Fiction – hardcover; Canongate; 304 pages; 2009. Review copy courtesy of the publisher.
If modern fiction has produced a more deluded, creepy, sex-obsessed “hero” than Bunny Munro I’ve yet to encounter him. If you’ll forgive the crudity, Bunny Munro is a wanker — a literal wanker. He’s obsessed with “beating off”, as he puts it, and he doesn’t particularly care where he does it or how often.
If that’s not enough, he sleeps with prostitutes, waitresses, clients, in fact anyone who succumbs to his lecherous ways and sexual magnetism.
And yet Bunny Munro is a married man, and, by his own account, a very happily married man, who loves his wife deeply but fails to truly understand her “medical condition”. The book opens with her suicide, which seems to have very little emotional impact on Bunny — when he discovers her body he notes that “her tits look good”. It gets worse. Midway through her funeral, after eying up all the female guests, he’s in the toilets masturbating. Later he has unsatisfying sex with the girlfriend of his best friend.
But while he seems unable to feel any grief over the loss of his wife, as a reader you can’t help but feel some sympathy for him. Perhaps the shock has rendered him emotionally crippled? Has her death not yet hit home?
It’s when Bunny takes to the road, his nine-year-old son, Bunny Junior, in tow, that you get the true measure of the man. As he peddles cosmetics door to door, making desperate attempts to jump in the pants of countless depressed housewives up and down England’s south-east coast, you begin to understand he’s losing his grip. He’s been a bad husband, a bad father and a truly awful salesman, but his shocking lack of self-awareness means he never truly realises what a terrible, treacherous human being he really is. It is you, the reader, who comes to realise he’s unhinged, that his psychopathic tendencies are becoming more and more pronounced, and yet he’s been so sympathetically drawn it’s difficult to hate him.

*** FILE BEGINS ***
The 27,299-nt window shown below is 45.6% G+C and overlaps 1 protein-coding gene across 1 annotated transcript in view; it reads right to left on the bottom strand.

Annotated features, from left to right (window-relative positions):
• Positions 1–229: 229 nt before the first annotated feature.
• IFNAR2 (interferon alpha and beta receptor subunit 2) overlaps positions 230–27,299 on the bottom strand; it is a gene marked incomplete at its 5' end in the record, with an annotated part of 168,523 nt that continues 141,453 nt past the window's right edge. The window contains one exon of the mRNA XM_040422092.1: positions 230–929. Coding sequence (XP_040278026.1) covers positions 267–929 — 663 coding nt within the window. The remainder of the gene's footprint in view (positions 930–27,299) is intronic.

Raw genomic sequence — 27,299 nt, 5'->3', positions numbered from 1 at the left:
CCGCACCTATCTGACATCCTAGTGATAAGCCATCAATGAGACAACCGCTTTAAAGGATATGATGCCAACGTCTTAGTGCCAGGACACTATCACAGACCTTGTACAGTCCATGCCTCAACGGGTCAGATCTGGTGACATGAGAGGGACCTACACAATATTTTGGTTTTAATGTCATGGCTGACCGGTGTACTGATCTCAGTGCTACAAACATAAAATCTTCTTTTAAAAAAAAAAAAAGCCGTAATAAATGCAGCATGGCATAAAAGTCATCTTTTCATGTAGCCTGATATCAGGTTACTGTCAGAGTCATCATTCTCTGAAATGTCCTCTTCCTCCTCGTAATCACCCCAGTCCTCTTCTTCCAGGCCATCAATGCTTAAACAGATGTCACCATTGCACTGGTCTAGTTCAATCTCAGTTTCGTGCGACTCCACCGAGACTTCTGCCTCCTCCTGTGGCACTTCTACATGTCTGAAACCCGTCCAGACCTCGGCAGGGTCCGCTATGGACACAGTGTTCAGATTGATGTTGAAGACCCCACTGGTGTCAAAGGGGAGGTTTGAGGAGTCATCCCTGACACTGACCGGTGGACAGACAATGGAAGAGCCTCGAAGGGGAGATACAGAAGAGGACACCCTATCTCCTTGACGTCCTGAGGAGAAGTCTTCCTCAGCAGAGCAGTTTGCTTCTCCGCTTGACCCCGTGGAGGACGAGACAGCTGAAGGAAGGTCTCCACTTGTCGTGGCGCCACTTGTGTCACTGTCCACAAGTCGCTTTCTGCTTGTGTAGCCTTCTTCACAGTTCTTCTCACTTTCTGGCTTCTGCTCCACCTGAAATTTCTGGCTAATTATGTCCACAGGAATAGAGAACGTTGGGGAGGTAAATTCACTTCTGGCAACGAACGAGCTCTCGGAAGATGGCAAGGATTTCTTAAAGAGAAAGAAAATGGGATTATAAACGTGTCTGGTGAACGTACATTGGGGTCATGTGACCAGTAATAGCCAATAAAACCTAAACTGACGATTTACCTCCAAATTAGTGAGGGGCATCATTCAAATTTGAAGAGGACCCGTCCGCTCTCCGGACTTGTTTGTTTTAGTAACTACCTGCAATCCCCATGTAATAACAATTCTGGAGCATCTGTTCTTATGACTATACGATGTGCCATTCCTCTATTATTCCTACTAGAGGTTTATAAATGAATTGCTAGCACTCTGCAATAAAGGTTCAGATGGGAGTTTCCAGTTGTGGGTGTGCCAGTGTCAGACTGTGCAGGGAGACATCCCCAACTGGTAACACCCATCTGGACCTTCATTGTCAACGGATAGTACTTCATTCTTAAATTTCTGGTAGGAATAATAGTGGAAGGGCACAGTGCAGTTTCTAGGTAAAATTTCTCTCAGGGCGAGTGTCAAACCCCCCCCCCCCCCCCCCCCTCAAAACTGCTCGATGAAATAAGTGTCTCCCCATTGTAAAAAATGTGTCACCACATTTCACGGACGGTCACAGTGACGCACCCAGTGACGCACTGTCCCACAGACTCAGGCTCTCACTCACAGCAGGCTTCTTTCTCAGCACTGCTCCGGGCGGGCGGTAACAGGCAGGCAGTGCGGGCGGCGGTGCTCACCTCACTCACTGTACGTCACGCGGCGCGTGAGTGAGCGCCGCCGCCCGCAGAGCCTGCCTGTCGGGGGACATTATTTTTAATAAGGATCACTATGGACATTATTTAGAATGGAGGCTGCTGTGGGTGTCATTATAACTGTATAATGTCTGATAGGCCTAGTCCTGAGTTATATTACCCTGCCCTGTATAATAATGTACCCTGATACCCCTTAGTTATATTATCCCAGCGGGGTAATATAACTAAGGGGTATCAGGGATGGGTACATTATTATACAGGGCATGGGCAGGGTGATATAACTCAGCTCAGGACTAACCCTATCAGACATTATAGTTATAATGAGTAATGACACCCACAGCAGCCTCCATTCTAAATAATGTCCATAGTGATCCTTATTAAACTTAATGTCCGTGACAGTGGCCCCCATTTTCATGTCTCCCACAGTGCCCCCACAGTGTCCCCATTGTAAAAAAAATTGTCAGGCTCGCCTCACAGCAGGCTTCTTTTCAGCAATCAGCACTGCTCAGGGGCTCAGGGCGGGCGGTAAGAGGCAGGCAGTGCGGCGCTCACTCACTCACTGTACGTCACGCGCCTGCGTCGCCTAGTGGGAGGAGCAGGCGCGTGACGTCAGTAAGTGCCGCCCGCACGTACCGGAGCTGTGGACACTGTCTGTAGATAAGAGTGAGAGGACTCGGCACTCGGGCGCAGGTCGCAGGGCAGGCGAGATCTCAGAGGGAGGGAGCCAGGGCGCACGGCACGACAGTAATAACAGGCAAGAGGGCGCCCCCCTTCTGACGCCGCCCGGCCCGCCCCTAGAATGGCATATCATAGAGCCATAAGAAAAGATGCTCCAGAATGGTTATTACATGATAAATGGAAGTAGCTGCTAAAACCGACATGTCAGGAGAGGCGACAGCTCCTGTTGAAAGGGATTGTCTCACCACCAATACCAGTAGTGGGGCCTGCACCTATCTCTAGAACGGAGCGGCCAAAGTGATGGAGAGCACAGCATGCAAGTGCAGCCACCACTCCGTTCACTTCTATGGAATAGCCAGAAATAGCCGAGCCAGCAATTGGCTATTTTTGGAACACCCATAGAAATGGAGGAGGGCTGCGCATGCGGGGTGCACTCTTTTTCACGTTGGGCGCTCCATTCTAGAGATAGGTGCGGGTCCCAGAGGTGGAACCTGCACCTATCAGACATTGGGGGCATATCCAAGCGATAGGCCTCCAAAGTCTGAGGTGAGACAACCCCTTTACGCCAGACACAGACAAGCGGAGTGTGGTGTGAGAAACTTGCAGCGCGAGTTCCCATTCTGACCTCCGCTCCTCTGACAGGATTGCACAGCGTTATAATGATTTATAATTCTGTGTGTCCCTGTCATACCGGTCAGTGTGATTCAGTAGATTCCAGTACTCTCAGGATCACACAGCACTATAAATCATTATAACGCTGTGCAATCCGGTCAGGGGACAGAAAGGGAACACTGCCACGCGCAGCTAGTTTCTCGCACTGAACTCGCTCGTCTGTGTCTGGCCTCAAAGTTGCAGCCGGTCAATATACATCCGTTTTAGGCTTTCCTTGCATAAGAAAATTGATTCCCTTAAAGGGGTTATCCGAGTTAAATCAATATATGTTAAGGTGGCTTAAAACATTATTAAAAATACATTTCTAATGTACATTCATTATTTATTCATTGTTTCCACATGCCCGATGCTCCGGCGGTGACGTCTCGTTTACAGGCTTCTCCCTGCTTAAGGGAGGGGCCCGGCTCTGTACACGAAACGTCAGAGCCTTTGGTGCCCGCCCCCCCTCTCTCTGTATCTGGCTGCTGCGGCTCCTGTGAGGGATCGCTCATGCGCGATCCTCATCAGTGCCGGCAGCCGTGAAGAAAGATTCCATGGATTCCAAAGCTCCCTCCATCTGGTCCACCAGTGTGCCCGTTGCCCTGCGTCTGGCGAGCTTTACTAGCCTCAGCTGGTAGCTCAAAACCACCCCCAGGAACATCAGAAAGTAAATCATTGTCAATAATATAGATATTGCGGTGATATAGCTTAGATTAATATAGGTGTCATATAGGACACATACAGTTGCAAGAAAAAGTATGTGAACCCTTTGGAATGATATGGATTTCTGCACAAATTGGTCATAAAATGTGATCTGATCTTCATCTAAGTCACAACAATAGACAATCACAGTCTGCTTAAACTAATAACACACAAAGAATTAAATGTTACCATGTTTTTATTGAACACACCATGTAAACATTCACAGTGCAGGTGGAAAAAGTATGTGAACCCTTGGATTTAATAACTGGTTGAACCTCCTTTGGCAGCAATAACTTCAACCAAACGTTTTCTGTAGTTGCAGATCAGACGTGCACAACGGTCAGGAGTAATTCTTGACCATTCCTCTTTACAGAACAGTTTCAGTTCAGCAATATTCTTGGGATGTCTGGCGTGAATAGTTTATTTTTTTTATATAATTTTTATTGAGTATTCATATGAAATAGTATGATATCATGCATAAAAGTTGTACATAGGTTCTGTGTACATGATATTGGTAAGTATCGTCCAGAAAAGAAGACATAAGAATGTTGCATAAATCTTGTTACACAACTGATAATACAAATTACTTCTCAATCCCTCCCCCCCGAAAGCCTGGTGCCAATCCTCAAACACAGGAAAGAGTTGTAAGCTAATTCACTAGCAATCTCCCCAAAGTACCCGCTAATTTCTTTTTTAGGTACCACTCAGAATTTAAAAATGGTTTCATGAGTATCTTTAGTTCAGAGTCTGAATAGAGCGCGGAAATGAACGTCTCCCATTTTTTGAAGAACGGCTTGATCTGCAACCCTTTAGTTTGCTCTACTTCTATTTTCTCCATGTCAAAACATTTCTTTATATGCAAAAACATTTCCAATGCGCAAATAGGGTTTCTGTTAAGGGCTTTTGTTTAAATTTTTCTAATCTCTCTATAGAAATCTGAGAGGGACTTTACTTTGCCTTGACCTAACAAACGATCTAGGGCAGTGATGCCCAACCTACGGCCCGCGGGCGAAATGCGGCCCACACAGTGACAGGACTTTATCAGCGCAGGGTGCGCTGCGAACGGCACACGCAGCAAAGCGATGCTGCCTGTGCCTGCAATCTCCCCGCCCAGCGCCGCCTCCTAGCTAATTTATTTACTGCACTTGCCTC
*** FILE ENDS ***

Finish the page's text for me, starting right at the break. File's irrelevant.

Cave achieves this measure of pity by painting a much worse character in the form of the “Horned Devil”, a knife-wielding murderer whose trail of death is being reported on the nightly news, and whom Bunny himself finds scary and unbelievable.
And it also helps that Bunny is a father, a terrible wayward father, but a father nonetheless, and that his son, a smart, academically inclined kid, hero-worships him. Bunny might be a creep who preys on vulnerable women, but he’s human and even though you know he’s going to meet his end at some point — hence the book’s title — there’s hope of redemption.
While The Death of Bunny Munro treads some dark territory, it’s incredibly funny in places, which means you end up laughing at the “hero” rather than wincing at his every ridiculously audacious move. And those who are familiar with Cave’s long musical career and Australian background will appreciate his in-house joke (although it does wear thin after several repetitions) in which Bunny Munro has a “thing” for Australian songstress Kylie Minogue. (There’s an apology to her at the end of the novel.)
Reading this book is a bit like riding a rollercoaster, full of immense ups and downs, with unexpected twists and turns, and a cracking pace that threatens to derail it all. Whether you want to get on the ride depends on your constitution, because the only fluffy thing about this book is the bunny on the cover. Don’t say you haven’t been warned.